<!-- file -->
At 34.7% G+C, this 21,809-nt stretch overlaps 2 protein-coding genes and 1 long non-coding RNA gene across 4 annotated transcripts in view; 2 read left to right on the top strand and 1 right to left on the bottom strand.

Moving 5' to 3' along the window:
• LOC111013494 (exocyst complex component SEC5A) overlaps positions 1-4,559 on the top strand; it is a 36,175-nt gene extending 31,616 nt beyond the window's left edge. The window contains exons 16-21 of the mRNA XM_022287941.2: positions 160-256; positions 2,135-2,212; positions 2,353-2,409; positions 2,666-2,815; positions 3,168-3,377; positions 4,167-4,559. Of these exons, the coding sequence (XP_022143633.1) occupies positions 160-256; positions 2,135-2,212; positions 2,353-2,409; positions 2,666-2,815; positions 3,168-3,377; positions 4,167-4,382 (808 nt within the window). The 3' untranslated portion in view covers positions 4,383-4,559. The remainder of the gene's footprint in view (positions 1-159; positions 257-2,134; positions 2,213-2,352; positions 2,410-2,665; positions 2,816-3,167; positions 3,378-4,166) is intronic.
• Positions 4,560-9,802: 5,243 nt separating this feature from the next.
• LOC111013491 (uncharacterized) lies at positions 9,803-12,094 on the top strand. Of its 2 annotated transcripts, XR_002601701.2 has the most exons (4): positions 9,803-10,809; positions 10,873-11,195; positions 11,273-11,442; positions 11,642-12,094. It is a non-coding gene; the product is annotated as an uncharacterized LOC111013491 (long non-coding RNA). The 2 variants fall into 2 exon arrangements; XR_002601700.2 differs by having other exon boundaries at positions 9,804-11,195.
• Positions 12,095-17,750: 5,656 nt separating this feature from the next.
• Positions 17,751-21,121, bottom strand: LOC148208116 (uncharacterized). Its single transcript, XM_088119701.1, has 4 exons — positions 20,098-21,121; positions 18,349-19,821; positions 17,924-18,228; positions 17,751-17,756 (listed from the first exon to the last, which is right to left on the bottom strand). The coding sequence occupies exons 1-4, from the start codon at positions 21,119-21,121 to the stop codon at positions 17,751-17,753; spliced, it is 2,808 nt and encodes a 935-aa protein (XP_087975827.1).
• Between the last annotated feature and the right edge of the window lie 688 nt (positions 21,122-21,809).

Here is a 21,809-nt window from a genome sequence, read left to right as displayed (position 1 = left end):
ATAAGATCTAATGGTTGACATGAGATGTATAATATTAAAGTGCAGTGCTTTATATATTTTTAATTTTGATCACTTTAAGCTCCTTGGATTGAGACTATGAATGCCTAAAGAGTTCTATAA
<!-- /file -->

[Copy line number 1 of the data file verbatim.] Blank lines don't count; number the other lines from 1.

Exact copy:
At 34.7% G+C, this 21,809-nt stretch overlaps 2 protein-coding genes and 1 long non-coding RNA gene across 4 annotated transcripts in view; 2 read left to right on the top strand and 1 right to left on the bottom strand.